Street Fighter II' Turbo: Hyper Fighting (SNES)

Street Fighter II' Turbo: Hyper Fighting (SNES)
Street Fighter II' Turbo: Hyper Fighting (SNES)
Publisher: Capcom / Developer: Capcom
Release Date: Aug 1993 (USA) / Aug 1993 (UK/EU)

When Nintendo secured the first home port of Capcom's Street Fighter II, it caused shockwaves in the industry; it was the hottest game on the planet at that point, and a valuable asset in the 16-bit console war with Sega. While the Mega Drive / Genesis eventually secured its own version of the game, the SNES is arguably the system most gamers associate with Street Fighter II – and this iterative outing is perhaps the most beloved version. Offering the ability to play as the four boss characters – and the chance to pit the same fighter against themselves in two-player – Street Fighter II Turbo Hyper Fighting was a solid upgrade on the original, and its adjustable speed settings made it even more tense and dramatic. While Capcom has tirelessly evolved the core concept of Street Fighter over the decades, this is still an amazing playable experience.

F-Zero (SNES)

F-Zero (SNES)
F-Zero (SNES)
Publisher: Nintendo / Developer: Nintendo EAD
Release Date: Aug 1991 (USA) / 1992 (UK/EU)

While Super Mario World is arguably one of the best launch titles of all time, the game it released alongside is no slouch, either. F-Zero was perhaps the game that best demonstrated the SNES' capabilities; the smooth Mode 7 scaling and rotating allowed for a more immersive and realistic perspective on the racing action, putting all previous console racers well and truly in the shade. It would also do much of the pathfinding for Super Mario Kart, a title which used the same technique to even more impressive effect a few years later.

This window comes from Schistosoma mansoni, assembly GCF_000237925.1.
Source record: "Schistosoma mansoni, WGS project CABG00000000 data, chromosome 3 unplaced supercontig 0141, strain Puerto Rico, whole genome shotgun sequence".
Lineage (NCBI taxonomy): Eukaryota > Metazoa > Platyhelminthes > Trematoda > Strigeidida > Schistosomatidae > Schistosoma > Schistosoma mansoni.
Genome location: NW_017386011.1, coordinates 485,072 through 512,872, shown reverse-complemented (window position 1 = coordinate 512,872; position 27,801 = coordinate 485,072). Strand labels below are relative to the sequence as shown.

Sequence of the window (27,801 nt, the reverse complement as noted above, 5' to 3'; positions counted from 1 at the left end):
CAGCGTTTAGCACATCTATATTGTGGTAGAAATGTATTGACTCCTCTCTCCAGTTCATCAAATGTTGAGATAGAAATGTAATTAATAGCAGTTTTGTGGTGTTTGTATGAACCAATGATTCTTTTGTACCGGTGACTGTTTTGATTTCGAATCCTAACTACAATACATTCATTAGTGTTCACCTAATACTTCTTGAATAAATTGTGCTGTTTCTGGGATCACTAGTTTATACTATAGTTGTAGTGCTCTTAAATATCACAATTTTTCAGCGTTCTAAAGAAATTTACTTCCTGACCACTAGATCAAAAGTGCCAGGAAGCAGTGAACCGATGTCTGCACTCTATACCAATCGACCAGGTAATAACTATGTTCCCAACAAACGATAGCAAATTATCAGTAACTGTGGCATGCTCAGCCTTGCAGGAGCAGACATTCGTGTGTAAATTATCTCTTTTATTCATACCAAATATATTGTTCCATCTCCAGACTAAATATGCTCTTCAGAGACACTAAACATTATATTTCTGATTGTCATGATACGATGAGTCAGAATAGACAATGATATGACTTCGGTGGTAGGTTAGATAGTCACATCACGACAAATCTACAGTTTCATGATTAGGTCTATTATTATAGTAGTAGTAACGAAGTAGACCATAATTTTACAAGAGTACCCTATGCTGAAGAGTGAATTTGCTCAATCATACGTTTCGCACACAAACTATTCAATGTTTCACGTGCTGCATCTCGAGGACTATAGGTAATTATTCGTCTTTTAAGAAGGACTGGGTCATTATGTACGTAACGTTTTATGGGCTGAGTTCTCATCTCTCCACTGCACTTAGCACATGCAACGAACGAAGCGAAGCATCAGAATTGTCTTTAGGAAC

Soul Blazer (SNES)

Soul Blazer (SNES)
Soul Blazer (SNES)
Publisher: Enix / Developer: Quintet
Release Date: 27th Oct 1992 (USA) / 27th Jan 1994 (UK/EU)

Developer Quintet made quite an impression with its SNES debut ActRaiser, and followed it up with a top-down action-adventure that was just as appealing. The player must enter various dungeons to defeat enemies, which causes liberated souls to reappear in the game's many towns. These souls then impart advice and guidance which allows the player to progress. Despite being quite an early entry in the SNES library, Soul Blazer is nonetheless one of the console's most charming titles and forms part of an unofficial trilogy with fellow Quintet games Illusion of Gaia and Terranigma.

Teenage Mutant Ninja Turtles IV: Turtles in Time (SNES)

Teenage Mutant Ninja Turtles IV: Turtles in Time (SNES)
Teenage Mutant Ninja Turtles IV: Turtles in Time (SNES)
Publisher: Konami / Developer: Konami
Release Date: 1992 (USA) / 1992 (UK/EU)